July 25, 2016

My grandmother never said much about the "old country." I can remember her telling my little brother and me about the day Joseph Stalin's men came to round up her brothers and her dad. They lined them up against the barn to execute them.

Then, for some unknown reason, they changed their minds. After Stalin's men left, my great-grandfather said only one thing to his family, "Run! Go, two by two, go to Canada - they're accepting us."

This week, thanks to the generosity of the Edmonton Prospects Baseball Club, the Catholic Archdiocese of Edmonton had the opportunity to host more than 100 newcomers to Canada at their first baseball game.

As I met them at the door, one Syrian family stood out amongst the crowd, a mother and her five daughters.

For a moment I thought about Grandma. Her terrifying escape as Stalin closed the Iron Curtain, and starvation and disease set in. By some miracle, all of my relatives made it to Canada, and Canada accepted them.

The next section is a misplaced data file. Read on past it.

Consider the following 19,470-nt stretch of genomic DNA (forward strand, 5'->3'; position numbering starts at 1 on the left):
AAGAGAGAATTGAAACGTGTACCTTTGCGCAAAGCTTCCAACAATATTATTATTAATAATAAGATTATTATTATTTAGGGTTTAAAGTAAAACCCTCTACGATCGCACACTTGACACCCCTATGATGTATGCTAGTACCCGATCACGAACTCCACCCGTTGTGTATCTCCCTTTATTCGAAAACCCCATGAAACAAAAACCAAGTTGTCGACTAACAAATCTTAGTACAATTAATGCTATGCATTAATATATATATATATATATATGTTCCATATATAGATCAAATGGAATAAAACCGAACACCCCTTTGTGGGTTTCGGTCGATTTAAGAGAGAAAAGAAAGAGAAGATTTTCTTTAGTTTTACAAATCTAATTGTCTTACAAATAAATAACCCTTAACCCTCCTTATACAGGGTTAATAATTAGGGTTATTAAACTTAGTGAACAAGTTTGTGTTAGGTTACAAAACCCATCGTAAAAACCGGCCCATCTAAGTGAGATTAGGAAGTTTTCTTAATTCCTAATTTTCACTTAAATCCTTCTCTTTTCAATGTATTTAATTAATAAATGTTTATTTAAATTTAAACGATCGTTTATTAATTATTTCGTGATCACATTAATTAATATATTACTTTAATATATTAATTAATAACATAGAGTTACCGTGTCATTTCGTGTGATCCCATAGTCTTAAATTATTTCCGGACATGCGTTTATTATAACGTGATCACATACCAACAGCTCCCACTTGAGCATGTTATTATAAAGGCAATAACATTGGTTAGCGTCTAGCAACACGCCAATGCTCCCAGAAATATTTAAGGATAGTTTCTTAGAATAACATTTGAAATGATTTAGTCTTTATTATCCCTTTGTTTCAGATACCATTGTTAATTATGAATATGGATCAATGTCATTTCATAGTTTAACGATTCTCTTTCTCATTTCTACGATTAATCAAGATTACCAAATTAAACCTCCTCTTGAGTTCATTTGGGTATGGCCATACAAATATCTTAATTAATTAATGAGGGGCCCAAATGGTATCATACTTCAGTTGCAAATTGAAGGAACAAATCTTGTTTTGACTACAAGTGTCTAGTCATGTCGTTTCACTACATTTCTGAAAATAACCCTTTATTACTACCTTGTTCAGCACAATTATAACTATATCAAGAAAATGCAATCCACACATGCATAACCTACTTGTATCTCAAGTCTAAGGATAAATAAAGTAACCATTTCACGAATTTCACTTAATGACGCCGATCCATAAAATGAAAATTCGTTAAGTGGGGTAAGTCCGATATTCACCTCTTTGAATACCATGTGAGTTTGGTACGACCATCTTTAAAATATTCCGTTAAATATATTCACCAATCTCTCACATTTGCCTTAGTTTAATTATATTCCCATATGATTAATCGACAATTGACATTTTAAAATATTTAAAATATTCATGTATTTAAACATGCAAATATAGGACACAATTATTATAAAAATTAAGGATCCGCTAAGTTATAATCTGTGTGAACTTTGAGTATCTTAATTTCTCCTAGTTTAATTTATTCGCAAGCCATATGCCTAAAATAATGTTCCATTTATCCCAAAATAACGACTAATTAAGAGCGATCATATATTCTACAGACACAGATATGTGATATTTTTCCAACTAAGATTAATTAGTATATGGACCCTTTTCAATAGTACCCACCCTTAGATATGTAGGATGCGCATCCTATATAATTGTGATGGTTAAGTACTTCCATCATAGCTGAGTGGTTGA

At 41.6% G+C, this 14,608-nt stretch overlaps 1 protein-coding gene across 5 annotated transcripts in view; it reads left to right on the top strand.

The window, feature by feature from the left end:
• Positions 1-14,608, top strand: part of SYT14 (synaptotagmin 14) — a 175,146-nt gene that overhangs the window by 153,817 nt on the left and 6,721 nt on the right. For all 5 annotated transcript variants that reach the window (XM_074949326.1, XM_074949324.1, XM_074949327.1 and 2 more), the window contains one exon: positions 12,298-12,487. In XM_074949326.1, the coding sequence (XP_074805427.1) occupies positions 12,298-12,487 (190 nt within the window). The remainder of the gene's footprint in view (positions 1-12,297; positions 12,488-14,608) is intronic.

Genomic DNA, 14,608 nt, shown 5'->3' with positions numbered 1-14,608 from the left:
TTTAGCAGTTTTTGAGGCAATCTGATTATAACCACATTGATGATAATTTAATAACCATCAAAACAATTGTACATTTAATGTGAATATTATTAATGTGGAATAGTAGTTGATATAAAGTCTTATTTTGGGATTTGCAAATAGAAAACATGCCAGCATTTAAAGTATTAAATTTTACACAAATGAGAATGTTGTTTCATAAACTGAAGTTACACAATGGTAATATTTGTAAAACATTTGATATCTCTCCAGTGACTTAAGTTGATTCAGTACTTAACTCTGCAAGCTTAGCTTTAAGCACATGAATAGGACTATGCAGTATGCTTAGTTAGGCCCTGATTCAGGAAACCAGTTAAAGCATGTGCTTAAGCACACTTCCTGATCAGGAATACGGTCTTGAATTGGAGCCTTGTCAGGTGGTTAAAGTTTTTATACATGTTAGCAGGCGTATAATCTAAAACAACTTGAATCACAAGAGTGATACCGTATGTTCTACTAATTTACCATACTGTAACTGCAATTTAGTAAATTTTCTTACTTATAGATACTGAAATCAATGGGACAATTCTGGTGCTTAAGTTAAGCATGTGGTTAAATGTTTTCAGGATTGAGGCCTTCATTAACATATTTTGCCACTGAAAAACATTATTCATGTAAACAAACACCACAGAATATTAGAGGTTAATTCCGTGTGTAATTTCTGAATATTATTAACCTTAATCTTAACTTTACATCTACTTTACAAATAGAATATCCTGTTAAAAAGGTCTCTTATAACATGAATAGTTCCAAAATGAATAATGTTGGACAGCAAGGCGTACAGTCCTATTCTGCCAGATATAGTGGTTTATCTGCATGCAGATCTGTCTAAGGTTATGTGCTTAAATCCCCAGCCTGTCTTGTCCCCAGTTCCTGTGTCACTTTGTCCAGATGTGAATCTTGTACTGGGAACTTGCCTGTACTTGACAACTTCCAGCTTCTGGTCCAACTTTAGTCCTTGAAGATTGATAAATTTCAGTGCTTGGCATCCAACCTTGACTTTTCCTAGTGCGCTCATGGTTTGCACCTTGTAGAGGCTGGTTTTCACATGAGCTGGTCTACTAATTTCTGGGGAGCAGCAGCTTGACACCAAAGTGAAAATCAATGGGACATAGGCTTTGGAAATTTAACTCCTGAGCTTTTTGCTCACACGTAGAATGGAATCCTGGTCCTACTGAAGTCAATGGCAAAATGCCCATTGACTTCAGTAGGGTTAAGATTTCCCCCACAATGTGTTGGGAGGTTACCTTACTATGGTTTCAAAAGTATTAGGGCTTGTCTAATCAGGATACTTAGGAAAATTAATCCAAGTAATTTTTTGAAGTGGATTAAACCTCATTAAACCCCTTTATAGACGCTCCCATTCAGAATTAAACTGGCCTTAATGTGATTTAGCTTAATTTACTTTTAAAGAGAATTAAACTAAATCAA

As this family entered the ballpark, two things struck me. First, the awe in their eyes and the joy in their laughter.

Second, I asked myself, "How different were their lives only a few months ago? And what will their lives be in the years to come because Canadians, this noble and generous lot of daughters and sons of immigrants and refugees themselves, opened their nation, communities and lives to these newcomers?"

I pray that from now on, when someone tells them to run, it's to steal a base, round third to home, and never again for their lives.

Steven Defer
Coordinator for the Office of Life and Family
Catholic Archdiocese of Edmonton